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Ninth Circuit Court Holds Employer, Not Employee, Must Prove Reasons for Not Reinstating Employee After Taking FMLA Leave

Volume 10, Issue 4
April 29, 2011

The Ninth Circuit Court in Sanders v. City of Newport clarified how Family and Medical Leave Act (FMLA) "interference" claims are to be evaluated, holding that an employee does not need to prove her employer lacked reasonable cause when it denied her reinstatement. Rather, the employee only needs to show she was entitled to FMLA benefits and her employer denied the same. It is up to the employer to prove the employee would have been terminated even if FMLA leave was not taken.

The case involved a utility billing clerk, Diane Sanders, who began to experience health problems after her employer, the City of Newport, moved her office to a new location and started using lower-grade billing paper. Sanders was diagnosed as suffering from "multiple chemical sensitivity." She requested and received one month of FMLA leave to see if her health would improve if she were not exposed to the chemicals in her office, which was extended due to an unrelated medical condition. Thereafter, Sanders' doctor faxed a letter to the City stating that Sanders could return to work so long as she avoided the use of the low-grade billing paper. However, the City declined to reinstate Sanders on the basis that it could not guarantee her a safe workplace given her sensitivity to chemicals and the lack of knowledge of the particular chemicals or concentrations that may cause a reaction. Sanders subsequently filed a lawsuit asserting violations of the FMLA and other state and federal laws. When her FMLA claim was presented to a jury, the court required Sanders to prove that her employer denied reinstatement and discharged her without "reasonable cause" after she took FMLA leave. The jury found in favor of the City as to her FMLA claim.

On appeal, the Ninth Circuit Court decided Sanders was entitled to a new trial as the court incorrectly required her to prove, as an element of her FMLA claim, that the City did not have "reasonable cause" to deny reinstatement and to terminate her employment. The court explained that there are two theories used to recover under the FMLA, one for the unlawful interference, restraint or denial of the exercise of the substantive rights under the FMLA and one for discrimination against an individual opposing any practice made unlawful under the FMLA. With respect to FMLA "interference" claims, the court stated the elements of an employee's threshold case consist of: (1) the employee was eligible for the FMLA's protections; (2) the employer was covered by the FMLA; (3) the employee was entitled to leave under the FMLA; (4) the employee provided sufficient notice of his/her intent to take leave; and (5) the employer denied the employee FMLA benefits to which he/she was entitled. Further, while recognizing that the FMLA regulations set forth limitations on an employee's right to reinstatement to her same or equivalent job, such as when an employee is unable to perform the essential functions of her job because of a physical or mental condition, the court held it is the responsibility of the employer to prove, not the responsibility of the employee to disprove, the existence of such legitimate reasons justifying the same.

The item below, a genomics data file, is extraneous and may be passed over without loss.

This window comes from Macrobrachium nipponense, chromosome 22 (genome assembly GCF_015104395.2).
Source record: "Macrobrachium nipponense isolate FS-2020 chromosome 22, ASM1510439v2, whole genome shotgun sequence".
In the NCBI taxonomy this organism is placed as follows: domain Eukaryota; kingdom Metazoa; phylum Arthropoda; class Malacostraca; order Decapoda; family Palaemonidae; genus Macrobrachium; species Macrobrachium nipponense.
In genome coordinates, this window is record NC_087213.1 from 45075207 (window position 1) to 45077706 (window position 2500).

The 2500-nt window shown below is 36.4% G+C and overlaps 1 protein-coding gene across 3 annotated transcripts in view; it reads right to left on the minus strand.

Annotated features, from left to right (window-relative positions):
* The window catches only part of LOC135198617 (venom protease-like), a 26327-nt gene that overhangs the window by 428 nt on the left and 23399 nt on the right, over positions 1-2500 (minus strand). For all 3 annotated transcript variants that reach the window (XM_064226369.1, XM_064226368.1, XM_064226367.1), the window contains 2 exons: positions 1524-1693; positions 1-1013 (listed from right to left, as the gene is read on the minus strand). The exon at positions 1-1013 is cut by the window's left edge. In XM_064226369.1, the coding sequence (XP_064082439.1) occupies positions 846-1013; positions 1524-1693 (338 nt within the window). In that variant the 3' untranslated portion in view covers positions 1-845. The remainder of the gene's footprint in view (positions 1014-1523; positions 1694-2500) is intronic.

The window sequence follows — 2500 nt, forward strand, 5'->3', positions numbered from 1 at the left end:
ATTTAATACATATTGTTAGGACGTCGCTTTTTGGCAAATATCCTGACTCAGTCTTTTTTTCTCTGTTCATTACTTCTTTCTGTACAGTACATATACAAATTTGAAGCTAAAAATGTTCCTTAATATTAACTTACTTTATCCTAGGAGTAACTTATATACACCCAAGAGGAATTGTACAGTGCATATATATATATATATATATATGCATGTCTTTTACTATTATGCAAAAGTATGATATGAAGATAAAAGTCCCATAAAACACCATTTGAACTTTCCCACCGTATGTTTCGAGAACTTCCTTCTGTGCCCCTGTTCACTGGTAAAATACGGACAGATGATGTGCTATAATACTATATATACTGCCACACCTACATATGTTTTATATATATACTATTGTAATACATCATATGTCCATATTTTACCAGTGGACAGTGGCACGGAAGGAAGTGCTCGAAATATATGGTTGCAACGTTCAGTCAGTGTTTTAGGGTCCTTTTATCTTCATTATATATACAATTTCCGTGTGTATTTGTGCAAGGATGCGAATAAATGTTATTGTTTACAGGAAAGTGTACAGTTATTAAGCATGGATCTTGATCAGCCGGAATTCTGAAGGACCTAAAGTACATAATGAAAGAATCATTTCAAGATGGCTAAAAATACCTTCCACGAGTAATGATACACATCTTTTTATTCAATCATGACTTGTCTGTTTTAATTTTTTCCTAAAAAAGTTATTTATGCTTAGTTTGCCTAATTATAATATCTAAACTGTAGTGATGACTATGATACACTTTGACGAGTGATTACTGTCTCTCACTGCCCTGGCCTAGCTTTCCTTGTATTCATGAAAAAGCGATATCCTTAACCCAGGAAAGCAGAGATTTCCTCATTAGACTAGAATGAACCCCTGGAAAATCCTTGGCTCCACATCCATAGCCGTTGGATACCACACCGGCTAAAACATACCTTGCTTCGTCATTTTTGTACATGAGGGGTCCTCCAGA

The Sanders case makes it easier for employees to litigate FMLA interference cases because it clarifies that an employee is not required to show that her employer acted without "reasonable cause" when it denies reinstatement following FMLA leave. Rather, an employer who denies an employee reinstatement has the ultimate burden of proving that it took such action for legitimate reasons. This additional legal burden further increases the need for FMLA-covered employers to utilize well trained human resources personnel and legal counsel to assess the strength of the evidence supporting a denial of reinstatement following FMLA leave and to document the related decision making process.

Employer Report articles are for general information only; they are not intended and should not be construed to be legal advice. Reading or replying to such articles does not establish an attorney-client relationship. In addition, because the subject matters and applicable laws discussed in Employer Report articles are often in a state of change and not always applicable to every type of business entity or organization, readers should consult with counsel before making decisions based on the same.